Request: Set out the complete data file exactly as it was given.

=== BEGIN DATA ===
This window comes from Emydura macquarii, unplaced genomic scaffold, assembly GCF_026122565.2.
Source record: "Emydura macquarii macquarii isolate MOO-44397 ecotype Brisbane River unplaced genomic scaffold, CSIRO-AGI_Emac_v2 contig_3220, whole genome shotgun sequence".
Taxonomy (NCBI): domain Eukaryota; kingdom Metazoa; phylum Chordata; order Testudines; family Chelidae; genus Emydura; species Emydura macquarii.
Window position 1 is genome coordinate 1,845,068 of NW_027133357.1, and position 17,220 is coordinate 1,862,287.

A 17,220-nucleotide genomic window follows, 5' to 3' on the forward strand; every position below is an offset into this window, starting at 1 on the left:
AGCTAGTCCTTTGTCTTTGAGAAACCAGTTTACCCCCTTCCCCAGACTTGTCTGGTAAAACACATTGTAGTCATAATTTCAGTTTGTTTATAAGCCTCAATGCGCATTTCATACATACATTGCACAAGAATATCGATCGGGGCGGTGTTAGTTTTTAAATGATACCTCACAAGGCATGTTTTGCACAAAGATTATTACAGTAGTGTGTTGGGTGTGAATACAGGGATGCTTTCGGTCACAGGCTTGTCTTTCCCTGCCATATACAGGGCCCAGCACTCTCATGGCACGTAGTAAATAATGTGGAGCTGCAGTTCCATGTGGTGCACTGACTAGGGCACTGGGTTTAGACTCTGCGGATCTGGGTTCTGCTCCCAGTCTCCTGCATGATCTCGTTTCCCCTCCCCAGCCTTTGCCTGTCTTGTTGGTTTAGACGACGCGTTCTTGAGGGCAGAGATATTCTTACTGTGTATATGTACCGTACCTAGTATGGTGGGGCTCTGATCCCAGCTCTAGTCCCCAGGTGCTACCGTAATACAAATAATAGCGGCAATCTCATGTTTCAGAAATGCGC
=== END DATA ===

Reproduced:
This window comes from Emydura macquarii, unplaced genomic scaffold, assembly GCF_026122565.2.
Source record: "Emydura macquarii macquarii isolate MOO-44397 ecotype Brisbane River unplaced genomic scaffold, CSIRO-AGI_Emac_v2 contig_3220, whole genome shotgun sequence".
Taxonomy (NCBI): domain Eukaryota; kingdom Metazoa; phylum Chordata; order Testudines; family Chelidae; genus Emydura; species Emydura macquarii.
Window position 1 is genome coordinate 1,845,068 of NW_027133357.1, and position 17,220 is coordinate 1,862,287.

A 17,220-nucleotide genomic window follows, 5' to 3' on the forward strand; every position below is an offset into this window, starting at 1 on the left:
AGCTAGTCCTTTGTCTTTGAGAAACCAGTTTACCCCCTTCCCCAGACTTGTCTGGTAAAACACATTGTAGTCATAATTTCAGTTTGTTTATAAGCCTCAATGCGCATTTCATACATACATTGCACAAGAATATCGATCGGGGCGGTGTTAGTTTTTAAATGATACCTCACAAGGCATGTTTTGCACAAAGATTATTACAGTAGTGTGTTGGGTGTGAATACAGGGATGCTTTCGGTCACAGGCTTGTCTTTCCCTGCCATATACAGGGCCCAGCACTCTCATGGCACGTAGTAAATAATGTGGAGCTGCAGTTCCATGTGGTGCACTGACTAGGGCACTGGGTTTAGACTCTGCGGATCTGGGTTCTGCTCCCAGTCTCCTGCATGATCTCGTTTCCCCTCCCCAGCCTTTGCCTGTCTTGTTGGTTTAGACGACGCGTTCTTGAGGGCAGAGATATTCTTACTGTGTATATGTACCGTACCTAGTATGGTGGGGCTCTGATCCCAGCTCTAGTCCCCAGGTGCTACCGTAATACAAATAATAGCGGCAATCTCATGTTTCAGAAATGCGC